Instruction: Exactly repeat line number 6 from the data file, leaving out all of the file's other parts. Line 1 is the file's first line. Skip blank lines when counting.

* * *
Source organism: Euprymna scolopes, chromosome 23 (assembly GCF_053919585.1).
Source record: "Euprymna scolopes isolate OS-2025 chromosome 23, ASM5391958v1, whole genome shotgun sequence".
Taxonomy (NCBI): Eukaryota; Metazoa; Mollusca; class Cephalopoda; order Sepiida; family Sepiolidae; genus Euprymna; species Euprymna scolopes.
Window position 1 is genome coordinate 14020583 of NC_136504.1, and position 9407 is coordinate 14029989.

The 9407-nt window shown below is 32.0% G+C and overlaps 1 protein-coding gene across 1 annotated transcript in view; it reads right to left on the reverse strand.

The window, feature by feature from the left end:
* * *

The window, feature by feature from the left end: